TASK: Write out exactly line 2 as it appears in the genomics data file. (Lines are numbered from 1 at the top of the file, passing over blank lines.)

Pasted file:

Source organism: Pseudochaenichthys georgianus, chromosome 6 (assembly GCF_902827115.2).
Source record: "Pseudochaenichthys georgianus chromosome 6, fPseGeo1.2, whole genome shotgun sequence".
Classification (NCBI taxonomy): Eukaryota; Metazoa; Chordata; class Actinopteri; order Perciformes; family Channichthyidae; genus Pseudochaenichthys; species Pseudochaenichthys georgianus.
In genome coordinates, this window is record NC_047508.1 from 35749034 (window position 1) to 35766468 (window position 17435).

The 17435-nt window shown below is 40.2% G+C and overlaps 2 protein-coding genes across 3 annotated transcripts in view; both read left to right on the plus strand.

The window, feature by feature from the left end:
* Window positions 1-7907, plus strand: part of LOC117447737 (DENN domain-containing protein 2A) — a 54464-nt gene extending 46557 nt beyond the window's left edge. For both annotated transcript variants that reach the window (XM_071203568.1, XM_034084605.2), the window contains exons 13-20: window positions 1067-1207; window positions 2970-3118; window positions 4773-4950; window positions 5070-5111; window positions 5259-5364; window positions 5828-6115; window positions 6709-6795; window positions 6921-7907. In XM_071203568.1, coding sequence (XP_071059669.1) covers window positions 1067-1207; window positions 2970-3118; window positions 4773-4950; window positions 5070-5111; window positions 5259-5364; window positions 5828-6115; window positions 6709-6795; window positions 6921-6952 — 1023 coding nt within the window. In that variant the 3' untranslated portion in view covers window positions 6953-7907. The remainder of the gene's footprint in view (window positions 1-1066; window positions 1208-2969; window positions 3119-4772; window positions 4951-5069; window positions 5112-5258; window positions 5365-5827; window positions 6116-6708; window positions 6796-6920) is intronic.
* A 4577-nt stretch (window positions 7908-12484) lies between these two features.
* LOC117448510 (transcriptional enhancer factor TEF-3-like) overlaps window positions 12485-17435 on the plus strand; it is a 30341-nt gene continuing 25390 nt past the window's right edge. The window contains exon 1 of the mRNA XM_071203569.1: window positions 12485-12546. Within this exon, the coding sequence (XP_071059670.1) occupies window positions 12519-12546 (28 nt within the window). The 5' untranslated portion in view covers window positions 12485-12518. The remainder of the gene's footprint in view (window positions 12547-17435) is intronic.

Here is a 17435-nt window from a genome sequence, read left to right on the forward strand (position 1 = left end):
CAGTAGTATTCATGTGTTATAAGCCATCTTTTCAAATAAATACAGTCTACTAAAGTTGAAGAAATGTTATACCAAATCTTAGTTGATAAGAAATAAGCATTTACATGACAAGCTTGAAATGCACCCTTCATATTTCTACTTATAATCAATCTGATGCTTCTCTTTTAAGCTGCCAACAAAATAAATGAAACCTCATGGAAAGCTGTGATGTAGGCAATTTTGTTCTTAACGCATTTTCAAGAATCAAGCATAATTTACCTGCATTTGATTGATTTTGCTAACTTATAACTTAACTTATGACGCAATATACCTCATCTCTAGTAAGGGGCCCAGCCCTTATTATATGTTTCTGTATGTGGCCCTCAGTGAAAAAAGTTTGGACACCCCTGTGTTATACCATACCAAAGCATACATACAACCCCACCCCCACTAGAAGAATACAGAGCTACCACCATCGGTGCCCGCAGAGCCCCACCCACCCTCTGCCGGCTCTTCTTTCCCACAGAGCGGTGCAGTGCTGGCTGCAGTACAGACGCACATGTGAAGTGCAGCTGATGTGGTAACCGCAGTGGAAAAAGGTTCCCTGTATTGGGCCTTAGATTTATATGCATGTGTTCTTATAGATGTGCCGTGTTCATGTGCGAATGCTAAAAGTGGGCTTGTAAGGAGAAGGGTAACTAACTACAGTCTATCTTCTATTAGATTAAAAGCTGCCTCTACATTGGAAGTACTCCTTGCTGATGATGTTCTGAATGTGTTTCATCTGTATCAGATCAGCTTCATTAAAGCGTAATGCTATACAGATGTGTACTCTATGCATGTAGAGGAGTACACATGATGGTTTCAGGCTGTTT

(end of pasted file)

Source record: "Pseudochaenichthys georgianus chromosome 6, fPseGeo1.2, whole genome shotgun sequence".